Originally this concept started with homebrewers creating the beer in their kitchens, basements or garages around the city.  But legally the only way to serve that beer was to belong to a private club and the events were only open to club members.  Trying to promote this sort of event blurred the lines of legality and so we decided to explore another avenue.  The best option in this case was to get the beer legally brewed at a bricks and mortar brewery.

We approached several breweries in the city and asked if they’d be willing to host outside brewers under their roof and allow them to brew beer under their license.  Happily every single brewery we approached said yes and were very supportive of the entire concept:

Rainhard Brewing Co.Junction Craft BrewingMuddy York Brewing Co.Indie Ale House Brewing Co.Great Lakes Brewery & the newly opened Folly Brewpub all graciously hosted our brewers.  Many thanks to all of them for making this happen!

People's Pint Custom Glassware

People’s Pint Custom Glassware

Our next event is coming up on Sunday November 15th and will be limited in size but with very unique beers like: “Cookie Monster” a chocolate stout, “Peater Drinklage” a smoked pale ale, “Redrum” a Belgian Dubbel flavoured with pecans and rum soaked raisins and “Saison’s Greetings” another Belgian style beer that tastes like Gingerbread.  A complete list of what is available can be found at the People’s Pint Website.

The Lansdowne Brewery

The Lansdowne Brewery

Another very supportive brewer in the community has stepped forward to host our event, Jeremy Coghill, one of the owners of the Lansdowne Brewery.  We are very thankful for this and are very happy to have our event with them.  They are located at 303 Lansdowne Ave, and while not yet selling their own beer they are serving excellent food and top notch locally brewed beer from other amazing breweries.

If you are interested in attending our upcoming Small Batch Event, get your tickets before they sell out, only 100 tickets will be offered for sale.  Ticket includes a custom printed tasting glass and all the samples you can drink.  You can get them here.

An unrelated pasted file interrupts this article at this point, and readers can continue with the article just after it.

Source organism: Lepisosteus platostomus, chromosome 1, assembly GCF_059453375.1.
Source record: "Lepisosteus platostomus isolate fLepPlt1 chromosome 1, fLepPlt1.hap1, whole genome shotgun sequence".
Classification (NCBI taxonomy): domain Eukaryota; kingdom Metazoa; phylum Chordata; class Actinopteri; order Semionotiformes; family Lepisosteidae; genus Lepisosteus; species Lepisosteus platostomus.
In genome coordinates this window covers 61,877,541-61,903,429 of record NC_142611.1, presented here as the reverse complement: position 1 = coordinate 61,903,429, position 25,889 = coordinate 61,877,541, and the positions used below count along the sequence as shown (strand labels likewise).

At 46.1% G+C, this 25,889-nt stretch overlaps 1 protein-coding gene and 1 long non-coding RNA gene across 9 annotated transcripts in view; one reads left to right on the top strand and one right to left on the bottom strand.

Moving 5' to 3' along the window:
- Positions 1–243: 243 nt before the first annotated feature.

But don’t wait too long they will sell out fast.  Hope you will join us!

Craft Beer in Copenhagen

Mikkeller Pub in Copenhagen.

Mikkeller Pub in Copenhagen.

For a long time Denmark has been well known for producing the very iconic Carlsberg Pilsner.  It is a brand that has sponsored the FIFA World Cup and has created some pretty cool marketing campaigns over the years.

But Copenhagen isn’t just Carlsberg anymore.  Thanks to Mikkel Borg Bjergsø, a high school teacher, and journalist Kristian Klarup Keller, everything has changed.  Back in 2006 these two homebrewers created Mikkeller, which is a “gyspy” brewery with no real bricks and mortar facility to call their own.  They wanted to “challenge beer friends with intense new tastes”, drawing inspiration from the American breweries that “aren’t afraid to play and break all the rules”.

Mikkeller has a couple of pubs in Copenhagen, which serve as a home base, but continue to brew all over the world, collaborating with many well know brewers.  The beer they make really does push the limits and they aren’t afraid to try new and different things such as a black imperial pilsner or a sweet and sour naturally fermented beer they call “Kung Fu”.

Thanks to the world wide success and recognition of Mikkeller beer, Denmark now has well over 100 new micro breweries, with many new brewers hoping to cash in on the current craft beer trend sweeping the world.

Excellent Beer & food at Nørrebro Bryhus

Excellent Beer & food at Nørrebro Bryghus

One of the other early entrants into the craft beer scene in Copenhagen was the Nørrebro Bryghus, which opened it’s doors in 2003.  They shared a similar philosophy of creating new and unique beers that weren’t readily available in Denmark.  Their Bombay Pale Ale is a Danish take on the American IPA and it is well balanced with plenty of grapefruit and citrus hop flavours. Their original brew pub is still one of the coolest spots in the city, with a laid back vibe, excellent beer and food with very attentive, but not intrusive service.  It’s a place that you can really experience the Danish concept of “hygge” (pronounced hugh-ga). In essence hygge means “creating a warm atmosphere and enjoying the good things in life with good people”.